Skipping the speech? Try "Onion News Network" and "Portlandia"


OK, you really know you should be watching the State of the Union speech tonight (Tuesday, Jan. 25). If you don't, however, this is the perfect time to find "Onion News Network" and "Portlandia."

Their openers aired at 10 and 10:30 p.m. Friday and rerun at 9 and 9:30 p.m. tonight. That's on IFC (Independent Film Channel), which is hard to find -- you'll need satellite or digital cable -- but worth it.

My previous blog had the overall IFC story I sent to papers. Here are the other two I sent, on the two individual shows. Give both a try; IFC has become a vibrant force in new and rerun cartoons that are fresh, odd and witty.

By MIKE HUGHES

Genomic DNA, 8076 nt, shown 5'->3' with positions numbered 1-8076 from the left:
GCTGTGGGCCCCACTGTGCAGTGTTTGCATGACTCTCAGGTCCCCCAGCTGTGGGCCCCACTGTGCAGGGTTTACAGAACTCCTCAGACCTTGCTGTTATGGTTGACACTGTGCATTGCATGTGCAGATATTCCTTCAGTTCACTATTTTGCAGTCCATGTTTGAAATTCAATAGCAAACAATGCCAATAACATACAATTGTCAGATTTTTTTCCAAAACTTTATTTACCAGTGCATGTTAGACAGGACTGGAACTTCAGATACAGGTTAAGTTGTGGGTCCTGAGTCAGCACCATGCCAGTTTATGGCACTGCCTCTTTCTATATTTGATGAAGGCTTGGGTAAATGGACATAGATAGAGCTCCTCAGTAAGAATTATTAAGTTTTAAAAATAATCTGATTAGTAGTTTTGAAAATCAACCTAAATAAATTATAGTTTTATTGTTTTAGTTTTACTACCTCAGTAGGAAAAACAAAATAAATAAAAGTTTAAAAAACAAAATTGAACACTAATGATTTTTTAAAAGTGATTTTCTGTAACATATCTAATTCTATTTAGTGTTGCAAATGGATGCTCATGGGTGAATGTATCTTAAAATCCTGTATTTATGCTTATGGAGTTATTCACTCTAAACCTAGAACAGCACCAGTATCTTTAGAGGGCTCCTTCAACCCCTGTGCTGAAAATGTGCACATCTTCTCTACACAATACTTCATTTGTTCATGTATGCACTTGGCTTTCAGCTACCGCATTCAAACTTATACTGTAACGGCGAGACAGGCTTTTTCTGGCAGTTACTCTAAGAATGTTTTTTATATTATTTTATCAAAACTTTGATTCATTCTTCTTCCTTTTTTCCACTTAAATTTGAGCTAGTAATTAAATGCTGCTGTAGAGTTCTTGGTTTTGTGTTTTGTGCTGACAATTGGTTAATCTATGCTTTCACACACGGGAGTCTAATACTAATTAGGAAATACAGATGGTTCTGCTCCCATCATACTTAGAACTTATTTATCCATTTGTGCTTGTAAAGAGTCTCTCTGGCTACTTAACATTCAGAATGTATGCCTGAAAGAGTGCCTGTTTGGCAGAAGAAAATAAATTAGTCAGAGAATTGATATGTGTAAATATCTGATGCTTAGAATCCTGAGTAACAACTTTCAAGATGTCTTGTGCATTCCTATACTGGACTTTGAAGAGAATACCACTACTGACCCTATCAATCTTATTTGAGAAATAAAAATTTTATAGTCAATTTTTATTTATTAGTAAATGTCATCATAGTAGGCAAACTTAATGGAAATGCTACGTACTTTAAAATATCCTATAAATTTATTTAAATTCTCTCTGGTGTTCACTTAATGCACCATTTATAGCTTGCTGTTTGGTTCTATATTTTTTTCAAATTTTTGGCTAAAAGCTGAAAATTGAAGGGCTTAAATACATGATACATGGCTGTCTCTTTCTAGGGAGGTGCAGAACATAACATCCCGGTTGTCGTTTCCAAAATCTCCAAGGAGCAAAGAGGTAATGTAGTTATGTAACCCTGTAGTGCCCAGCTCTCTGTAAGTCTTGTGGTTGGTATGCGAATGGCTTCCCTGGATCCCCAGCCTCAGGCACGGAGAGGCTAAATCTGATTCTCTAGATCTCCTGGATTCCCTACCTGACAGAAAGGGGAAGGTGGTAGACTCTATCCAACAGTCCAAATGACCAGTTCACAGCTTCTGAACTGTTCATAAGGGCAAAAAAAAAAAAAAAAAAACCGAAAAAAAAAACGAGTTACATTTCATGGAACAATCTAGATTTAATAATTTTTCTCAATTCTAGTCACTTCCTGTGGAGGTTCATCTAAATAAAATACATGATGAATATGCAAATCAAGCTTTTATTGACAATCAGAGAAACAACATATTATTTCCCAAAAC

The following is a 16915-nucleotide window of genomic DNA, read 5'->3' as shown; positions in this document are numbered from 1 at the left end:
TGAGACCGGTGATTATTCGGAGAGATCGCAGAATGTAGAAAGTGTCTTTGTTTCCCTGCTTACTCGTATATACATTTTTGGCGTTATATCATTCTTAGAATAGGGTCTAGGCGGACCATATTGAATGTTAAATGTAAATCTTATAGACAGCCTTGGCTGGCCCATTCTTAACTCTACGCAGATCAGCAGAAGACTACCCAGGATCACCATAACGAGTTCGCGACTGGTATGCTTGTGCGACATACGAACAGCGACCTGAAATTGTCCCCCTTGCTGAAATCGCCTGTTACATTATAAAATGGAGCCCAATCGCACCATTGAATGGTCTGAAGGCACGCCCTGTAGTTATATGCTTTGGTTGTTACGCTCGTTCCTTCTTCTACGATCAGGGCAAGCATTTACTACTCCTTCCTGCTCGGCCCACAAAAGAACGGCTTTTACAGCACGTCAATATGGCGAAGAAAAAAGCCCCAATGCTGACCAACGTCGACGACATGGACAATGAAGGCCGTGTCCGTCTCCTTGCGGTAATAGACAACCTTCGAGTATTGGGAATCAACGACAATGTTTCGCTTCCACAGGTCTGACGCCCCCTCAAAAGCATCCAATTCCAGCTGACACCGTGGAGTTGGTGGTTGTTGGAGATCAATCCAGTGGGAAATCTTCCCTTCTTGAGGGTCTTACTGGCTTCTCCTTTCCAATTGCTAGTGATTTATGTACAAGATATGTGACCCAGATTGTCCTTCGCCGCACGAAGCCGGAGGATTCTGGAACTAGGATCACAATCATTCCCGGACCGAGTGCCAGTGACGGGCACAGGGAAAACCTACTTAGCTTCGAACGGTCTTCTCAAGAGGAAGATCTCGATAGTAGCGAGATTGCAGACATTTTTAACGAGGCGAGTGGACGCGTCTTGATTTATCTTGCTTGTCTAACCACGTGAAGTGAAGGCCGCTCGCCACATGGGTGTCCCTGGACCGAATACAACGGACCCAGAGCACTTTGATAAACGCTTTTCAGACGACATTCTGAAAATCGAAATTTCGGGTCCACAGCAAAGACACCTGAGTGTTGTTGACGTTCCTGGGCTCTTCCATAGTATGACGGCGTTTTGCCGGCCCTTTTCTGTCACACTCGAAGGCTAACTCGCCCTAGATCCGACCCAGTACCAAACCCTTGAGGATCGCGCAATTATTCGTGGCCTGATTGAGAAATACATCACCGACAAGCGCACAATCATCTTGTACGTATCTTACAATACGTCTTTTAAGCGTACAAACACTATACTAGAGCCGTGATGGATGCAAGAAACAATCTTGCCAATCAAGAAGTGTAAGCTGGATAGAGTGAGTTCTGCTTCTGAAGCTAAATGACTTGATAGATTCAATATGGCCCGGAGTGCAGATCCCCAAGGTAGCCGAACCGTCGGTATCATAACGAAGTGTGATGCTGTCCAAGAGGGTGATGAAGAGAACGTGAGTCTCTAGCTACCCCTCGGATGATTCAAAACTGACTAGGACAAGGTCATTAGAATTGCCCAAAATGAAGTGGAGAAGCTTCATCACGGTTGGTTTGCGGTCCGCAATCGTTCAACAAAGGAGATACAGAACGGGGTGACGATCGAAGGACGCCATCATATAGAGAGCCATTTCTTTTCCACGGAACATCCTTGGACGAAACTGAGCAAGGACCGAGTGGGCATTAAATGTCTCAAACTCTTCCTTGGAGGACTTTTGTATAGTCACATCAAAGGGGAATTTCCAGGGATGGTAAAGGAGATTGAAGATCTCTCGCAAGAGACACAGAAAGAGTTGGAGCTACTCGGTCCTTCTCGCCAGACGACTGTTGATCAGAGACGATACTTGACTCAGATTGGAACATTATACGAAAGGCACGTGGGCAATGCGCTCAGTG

TV keeps celebrating the same centers
of fun and sin and art and culture.

It gives us Vegas and Miami and San
Francisco and such. Now Portland, Oregon, is ready for its turn.

“Portland is a city that has a lot of
self-esteem, that's filled with people with very little self-esteem,”
said Carrie Brownstein, one of the creators and stars of the cable
comedy series “Portlandia.”

So Portland may deserve a spot
alongside such hip places as Austin, Texas; Ann Arbor, Mich.; or
Madison, Wis. Fred Armisen, who stars with Brownstein, sums it up in
the first minutes of the show: This is “a city where young people
go to retire.”

Its emphasis is on leisure and
reflection and doing the right thing, Brownstein said. “The goal is
not just to be good, but to be good in a certain way. It's so
earnest, so well-intentioned.”

And that leaves room for comedy, with
the stars portraying artists, bikers, book-sellers and more.

Neither is from Portland originally.
Armisen, 44, is from Long Island, not far from his current “Saturday
Night Live” duties; Brownstein, 36, grew up in Seattle, forever
getting attention.

“I've always had this innate desire
to perform,” she said. “I had never been to a ballet, but that
didn't stop me from putting on a tutu and performing for my family.”